Bibliography Background About KRIS

Information from the files of the California Department of Fish and Game, Eureka office about the Mattole River

Compiled by Susie VanKirk, 1998

Stocking Records
Young, Douglas A. May 1987
Busby, Morgan S., Roger A. Barnhart, and Paul P. Petros. March 1988
Letter from Larry ,  Sept. 1997
Memo to file from Larry Preston, 23 Sept. 1997



1) Stocking Records 22 Aug. 1938: 1,000 silvers; 450 kings; 450 SH

23 Aug. 1938: 4,000 kings; 1,750 SH
24 Aug. 1938: 490 kings and 490 SH, Upper Mattole
20 June 1961: 59,040 SH, Ettersbrug, Cedar Creek hatchery
21 June 1961: 42,480 SH, Ettersburg, Cedar Creek hatchery
23 June 1961: 87,040 SH, Honeydew Bridge, Cedar Ck hatchery
9 May 1972: 10,220 SH, Bear Creek, Mad River hatchery
10 May 1972: 9,520 SH, 2 mi N Whitethorn, Mad River hatchery
12 May 1972: 10,325 SH, 2 mi above Shelter Cove, Mad River
25 April 1973: 19,067 SH, 2 mi N Whitethorn, Mad River
19 May 1975: 30,012 SH, W Simpson bridge, Mad River
5 March 1981: 22,260 SH, Mad River hatchery, 1980 year.

2) Young, Douglas A. May 1987. Juvenile Chinook Salmon Abundance, Growth, Production and Food Habits in the Mattole River Lagoon, California. MS Thesis, Humboldt State University, Arcata.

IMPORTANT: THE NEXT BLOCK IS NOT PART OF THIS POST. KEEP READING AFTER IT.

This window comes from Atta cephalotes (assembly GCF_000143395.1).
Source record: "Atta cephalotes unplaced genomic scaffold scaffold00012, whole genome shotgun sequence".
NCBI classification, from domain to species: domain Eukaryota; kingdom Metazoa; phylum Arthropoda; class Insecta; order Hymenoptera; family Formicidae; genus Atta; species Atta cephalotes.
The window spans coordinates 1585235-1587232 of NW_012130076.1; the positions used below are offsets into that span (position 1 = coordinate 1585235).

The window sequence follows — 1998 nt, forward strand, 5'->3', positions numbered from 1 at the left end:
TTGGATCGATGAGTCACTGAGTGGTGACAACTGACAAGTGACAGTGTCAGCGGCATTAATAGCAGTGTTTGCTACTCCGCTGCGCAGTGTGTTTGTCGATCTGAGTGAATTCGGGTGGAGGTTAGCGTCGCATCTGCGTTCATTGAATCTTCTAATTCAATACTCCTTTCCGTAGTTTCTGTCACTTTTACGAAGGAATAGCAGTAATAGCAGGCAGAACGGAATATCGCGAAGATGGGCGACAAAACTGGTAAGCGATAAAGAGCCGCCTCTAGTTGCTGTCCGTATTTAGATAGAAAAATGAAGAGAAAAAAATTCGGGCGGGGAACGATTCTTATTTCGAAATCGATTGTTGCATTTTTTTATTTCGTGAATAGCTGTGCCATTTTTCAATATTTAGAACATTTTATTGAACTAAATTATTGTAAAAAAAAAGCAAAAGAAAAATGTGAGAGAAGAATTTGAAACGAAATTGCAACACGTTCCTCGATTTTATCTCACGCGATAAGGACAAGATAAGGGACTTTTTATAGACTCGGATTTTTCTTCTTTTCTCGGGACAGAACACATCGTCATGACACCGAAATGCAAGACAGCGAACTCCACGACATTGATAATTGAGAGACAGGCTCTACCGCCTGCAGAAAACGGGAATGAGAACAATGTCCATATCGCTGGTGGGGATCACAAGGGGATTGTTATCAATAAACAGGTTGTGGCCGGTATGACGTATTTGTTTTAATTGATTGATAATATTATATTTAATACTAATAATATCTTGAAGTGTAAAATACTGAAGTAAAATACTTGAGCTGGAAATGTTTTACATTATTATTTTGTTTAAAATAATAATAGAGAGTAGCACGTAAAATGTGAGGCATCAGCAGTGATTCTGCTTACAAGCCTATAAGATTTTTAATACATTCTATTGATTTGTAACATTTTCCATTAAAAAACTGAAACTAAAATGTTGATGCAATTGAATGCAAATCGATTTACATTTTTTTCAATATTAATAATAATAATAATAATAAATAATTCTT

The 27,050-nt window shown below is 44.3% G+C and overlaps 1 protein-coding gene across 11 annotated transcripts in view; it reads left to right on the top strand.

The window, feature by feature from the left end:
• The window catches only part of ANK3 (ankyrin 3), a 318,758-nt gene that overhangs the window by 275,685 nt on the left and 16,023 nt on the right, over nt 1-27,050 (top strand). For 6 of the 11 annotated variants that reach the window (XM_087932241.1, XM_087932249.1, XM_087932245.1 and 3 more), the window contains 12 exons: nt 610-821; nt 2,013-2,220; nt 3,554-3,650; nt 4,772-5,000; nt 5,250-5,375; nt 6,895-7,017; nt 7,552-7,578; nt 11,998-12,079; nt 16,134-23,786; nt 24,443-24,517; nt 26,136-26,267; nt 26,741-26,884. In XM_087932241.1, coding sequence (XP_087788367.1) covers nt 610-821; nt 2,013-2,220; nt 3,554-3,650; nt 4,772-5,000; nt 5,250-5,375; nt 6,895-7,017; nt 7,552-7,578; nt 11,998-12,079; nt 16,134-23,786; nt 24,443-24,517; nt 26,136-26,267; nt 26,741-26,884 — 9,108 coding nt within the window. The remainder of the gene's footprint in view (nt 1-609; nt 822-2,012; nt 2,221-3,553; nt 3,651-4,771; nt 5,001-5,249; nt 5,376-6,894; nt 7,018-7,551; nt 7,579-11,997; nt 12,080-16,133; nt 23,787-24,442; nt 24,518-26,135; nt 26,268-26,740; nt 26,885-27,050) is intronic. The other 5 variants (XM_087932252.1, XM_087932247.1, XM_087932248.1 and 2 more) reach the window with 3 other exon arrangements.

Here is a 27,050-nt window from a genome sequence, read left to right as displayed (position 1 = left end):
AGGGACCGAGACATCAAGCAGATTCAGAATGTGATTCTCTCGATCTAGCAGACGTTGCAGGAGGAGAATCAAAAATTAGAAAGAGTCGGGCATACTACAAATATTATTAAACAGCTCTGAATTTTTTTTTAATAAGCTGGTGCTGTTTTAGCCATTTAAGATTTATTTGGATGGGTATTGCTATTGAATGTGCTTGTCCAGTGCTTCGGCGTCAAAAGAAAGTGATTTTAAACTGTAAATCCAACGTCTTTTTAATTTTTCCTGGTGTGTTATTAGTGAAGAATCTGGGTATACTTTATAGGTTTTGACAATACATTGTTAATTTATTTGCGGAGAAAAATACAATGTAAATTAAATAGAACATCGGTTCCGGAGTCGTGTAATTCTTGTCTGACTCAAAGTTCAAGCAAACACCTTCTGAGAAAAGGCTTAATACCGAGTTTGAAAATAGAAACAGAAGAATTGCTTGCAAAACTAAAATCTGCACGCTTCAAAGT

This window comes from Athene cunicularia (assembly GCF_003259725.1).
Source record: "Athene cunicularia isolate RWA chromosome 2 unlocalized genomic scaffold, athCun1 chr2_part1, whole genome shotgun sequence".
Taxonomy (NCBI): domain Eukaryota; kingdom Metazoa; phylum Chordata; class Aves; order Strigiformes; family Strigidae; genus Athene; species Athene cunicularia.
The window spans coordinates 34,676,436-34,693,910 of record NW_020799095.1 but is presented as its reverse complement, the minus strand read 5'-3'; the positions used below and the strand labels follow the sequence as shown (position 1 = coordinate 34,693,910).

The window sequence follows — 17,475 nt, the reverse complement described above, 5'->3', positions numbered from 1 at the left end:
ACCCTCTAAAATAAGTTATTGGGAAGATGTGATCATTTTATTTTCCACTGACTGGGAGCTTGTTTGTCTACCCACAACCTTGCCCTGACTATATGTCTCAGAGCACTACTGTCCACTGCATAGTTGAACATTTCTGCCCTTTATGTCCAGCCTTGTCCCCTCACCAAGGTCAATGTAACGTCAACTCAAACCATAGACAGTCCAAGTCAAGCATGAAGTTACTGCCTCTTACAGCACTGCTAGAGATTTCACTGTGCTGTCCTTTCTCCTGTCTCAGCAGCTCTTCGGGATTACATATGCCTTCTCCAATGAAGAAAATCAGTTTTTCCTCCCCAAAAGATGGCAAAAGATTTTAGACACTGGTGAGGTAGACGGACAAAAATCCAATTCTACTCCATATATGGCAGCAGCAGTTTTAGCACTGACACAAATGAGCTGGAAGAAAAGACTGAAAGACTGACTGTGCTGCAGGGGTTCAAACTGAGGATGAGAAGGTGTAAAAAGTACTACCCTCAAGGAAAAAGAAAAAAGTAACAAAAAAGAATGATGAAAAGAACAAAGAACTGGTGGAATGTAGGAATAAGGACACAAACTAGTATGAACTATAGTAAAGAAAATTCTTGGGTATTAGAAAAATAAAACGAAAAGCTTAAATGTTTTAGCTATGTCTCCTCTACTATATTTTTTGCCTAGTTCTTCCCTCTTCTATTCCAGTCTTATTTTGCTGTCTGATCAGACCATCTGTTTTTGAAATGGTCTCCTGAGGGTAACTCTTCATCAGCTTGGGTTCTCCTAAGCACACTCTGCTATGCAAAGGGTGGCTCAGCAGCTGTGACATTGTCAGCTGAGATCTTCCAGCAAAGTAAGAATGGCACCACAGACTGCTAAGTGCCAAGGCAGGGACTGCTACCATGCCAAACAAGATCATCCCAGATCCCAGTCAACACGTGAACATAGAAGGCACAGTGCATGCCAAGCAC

3) Busby, Morgan S., Roger A. Barnhart, and Paul P. Petros. March 1988. Natural Resources of the Mattole River Estuary, California. BLM Agreement # CA-950-CA6-018. Cooperative Fishery Research Unit, Humboldt State University, Arcata.

4) Letter from Larry Eng, Assistant Chief, Environmental Services Division, Department of Fish and Game to Dean Cromwell, Executive Officer, Board of Forestry, 11 Sept. 1997.

"DFG has, over the past several years, identified significant problems for fish and wildlife in the Mattole watershed. In 1990, Associate Fisheries Biologist Larry Preston of the DFG, prepared a review entitled, A Cursory Evaluation of Salmonid Spawning and Rearing Conditions on Mattole River, Humboldt County. The report concludes that chinook and coho salmon populations in the Mattole watershed have declined significantly. "Aggradation with fine sediments, insufficient shade canopy along streams, inadequate in-stream large woody debris and high temperatures in the lower river are significant problems which have contributed to population declines and inhibit recovery..."